‘Making the unmissable, unmissable.’ That was the tagline used by broadcaster The BBC a few years ago to promote its iPlayer catch-up service. The idea being that its content is so good that you couldn’t afford to miss it, and iPlayer was the way not to.

While iPlayer still provides this service today, it has been joined and challenged by a whole host of on-demand, catch-up and paid-for streaming services, from Netflix and Hulu, to HBO Go/Now/Max, Disney+ and BritBox, a digital video subscription service created by The BBC and ITV.

This situation can easily be likened to that of exhibitions and international trade shows – taking on the role of iPlayer – , where they once provided an annual, biennial or even quadrennial focal point for the print industry – The BBC in this allegory.

Since 1951, for example, drupa has been known for innovation and technology dawns for the print industry. While supplier-led, in-house exhibitions have been talked about for a while as a possible alternative and threat, their scale and scope have always limited their potential. However, in the days of COVID-19, we have witnessed a step change in the way these events are being used, and hosted virtually, with suppliers investing heavily into such alternative means of reaching customers directly, coupled with a surge in virtual summit-type events.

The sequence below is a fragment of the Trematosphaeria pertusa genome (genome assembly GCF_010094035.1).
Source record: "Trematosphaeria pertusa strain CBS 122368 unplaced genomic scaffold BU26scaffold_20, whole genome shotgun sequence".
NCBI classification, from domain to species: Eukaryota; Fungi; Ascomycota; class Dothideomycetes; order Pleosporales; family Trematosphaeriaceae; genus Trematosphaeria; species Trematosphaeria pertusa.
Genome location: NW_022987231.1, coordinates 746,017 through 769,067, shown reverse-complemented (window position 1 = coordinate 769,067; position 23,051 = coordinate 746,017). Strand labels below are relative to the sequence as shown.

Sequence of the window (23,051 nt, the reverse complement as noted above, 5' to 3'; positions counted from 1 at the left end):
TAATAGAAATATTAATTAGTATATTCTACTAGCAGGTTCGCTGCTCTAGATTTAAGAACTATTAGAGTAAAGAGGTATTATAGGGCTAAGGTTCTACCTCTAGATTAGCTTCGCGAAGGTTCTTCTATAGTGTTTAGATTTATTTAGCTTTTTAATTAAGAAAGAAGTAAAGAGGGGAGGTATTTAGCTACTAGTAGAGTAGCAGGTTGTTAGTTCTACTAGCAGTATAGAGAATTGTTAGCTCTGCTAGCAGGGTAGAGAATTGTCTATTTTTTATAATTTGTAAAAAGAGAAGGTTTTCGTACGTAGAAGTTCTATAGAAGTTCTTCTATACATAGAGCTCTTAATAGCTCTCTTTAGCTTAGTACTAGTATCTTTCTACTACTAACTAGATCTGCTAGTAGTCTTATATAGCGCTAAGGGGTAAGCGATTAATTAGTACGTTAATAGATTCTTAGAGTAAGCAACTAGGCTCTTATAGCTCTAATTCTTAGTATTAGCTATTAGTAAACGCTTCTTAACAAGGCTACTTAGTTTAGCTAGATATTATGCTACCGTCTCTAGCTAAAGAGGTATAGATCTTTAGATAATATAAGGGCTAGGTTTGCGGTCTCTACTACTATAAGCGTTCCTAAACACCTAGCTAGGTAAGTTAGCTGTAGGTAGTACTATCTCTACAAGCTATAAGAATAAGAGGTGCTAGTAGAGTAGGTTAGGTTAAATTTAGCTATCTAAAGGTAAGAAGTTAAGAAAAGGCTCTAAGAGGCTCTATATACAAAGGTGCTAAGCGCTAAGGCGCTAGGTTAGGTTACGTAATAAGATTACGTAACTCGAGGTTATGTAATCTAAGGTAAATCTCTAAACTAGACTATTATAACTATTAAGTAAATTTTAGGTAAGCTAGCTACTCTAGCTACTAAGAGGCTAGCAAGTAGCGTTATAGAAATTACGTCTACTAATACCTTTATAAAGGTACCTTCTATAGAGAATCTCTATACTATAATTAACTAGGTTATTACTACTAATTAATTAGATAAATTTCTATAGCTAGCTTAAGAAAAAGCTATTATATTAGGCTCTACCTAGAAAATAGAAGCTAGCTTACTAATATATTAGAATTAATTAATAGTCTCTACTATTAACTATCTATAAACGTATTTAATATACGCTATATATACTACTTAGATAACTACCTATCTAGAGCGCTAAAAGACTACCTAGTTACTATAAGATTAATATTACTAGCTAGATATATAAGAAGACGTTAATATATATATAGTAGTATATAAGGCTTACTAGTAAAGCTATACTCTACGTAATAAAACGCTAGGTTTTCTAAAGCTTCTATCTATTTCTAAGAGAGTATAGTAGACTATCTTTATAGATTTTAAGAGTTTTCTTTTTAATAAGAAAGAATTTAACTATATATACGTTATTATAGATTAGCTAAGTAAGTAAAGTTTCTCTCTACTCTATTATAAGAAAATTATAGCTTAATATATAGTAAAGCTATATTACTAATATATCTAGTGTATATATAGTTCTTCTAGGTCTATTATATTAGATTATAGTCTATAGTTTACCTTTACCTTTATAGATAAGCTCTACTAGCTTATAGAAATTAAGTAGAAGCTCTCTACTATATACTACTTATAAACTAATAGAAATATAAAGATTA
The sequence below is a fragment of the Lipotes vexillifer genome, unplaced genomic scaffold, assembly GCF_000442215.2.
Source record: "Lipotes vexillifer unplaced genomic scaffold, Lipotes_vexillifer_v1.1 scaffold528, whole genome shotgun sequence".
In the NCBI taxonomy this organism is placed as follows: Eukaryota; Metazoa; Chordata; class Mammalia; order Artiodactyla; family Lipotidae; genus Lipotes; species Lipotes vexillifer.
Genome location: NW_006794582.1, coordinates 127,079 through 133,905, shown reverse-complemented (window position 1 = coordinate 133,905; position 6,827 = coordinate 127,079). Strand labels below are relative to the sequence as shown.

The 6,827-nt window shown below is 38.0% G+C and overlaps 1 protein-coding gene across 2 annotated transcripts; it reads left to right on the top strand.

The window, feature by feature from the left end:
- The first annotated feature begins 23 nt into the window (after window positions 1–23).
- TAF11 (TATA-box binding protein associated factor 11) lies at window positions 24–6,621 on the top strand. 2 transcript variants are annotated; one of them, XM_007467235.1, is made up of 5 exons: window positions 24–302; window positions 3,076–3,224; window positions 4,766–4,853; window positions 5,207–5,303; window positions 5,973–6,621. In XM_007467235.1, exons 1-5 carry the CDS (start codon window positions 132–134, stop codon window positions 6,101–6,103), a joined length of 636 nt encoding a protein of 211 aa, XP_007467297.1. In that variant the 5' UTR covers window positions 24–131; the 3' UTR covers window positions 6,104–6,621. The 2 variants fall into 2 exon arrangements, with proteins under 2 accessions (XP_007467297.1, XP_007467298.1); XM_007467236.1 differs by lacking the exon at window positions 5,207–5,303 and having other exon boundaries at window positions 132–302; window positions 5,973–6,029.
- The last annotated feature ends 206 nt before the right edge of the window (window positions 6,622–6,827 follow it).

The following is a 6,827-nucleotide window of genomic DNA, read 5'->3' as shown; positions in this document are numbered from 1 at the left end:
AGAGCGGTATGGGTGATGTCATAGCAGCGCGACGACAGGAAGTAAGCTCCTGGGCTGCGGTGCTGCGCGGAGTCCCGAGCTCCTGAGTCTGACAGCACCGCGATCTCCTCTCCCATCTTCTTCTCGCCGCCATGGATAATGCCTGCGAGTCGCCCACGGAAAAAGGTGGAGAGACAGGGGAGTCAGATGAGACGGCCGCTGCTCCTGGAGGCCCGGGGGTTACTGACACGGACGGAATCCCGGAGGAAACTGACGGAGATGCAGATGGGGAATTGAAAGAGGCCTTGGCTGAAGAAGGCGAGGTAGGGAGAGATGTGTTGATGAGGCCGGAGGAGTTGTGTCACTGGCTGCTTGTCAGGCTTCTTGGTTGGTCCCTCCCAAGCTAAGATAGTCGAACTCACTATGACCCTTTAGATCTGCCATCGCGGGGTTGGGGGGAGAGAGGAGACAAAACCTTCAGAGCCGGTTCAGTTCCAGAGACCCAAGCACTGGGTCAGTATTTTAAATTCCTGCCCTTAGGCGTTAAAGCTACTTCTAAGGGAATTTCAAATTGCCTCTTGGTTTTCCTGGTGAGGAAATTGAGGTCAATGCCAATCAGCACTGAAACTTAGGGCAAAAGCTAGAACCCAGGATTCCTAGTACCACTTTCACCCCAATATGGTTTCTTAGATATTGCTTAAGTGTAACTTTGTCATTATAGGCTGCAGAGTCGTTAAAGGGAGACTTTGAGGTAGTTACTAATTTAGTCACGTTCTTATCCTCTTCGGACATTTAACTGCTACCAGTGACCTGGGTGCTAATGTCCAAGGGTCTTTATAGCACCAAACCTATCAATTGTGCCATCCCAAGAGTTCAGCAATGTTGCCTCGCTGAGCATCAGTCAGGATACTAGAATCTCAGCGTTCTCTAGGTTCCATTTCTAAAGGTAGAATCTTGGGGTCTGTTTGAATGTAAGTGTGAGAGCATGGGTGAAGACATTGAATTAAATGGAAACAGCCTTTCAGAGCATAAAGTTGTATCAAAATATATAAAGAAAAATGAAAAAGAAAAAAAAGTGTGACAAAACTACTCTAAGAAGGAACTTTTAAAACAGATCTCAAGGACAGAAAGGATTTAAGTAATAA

The innate desire and built-up appetite in the industry for knowledge and NPD, especially when it comes to digital package printing means single-supplier and segment focused virtual presentations have provided a release in 2020. Mix in environmental and global health concerns and you have a potent solution.

As a result, drupa and its organiser Messe Dusseldorf find themselves in the midst of an existential crisis. With many new technologies and concept developments introduced without the pomp and ceremony, and expense, that a drupa-type event entails, some exhibitors have been left asking how they will fill their time and space at drupa 2021. For some, it will still be the first time they are able to physically present their developments. For others, the delay to April 2021 has allowed them extra time to refine their technologies. For others, drupa 2021 has become an unnecessary expense.

While understood the times they are a changin’, and have changed rapidly in the shadow of COVID-19, the digital package printing industry is nonetheless on the threshold of some major technological breakthroughs so whichever side of the fence you fall on, make sure you don’t get caught up in all the hype and marketing, and end up missing the unmissable.

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This editorial comment features in the July/August issue of Digital Labels & Packaging; register here to receive it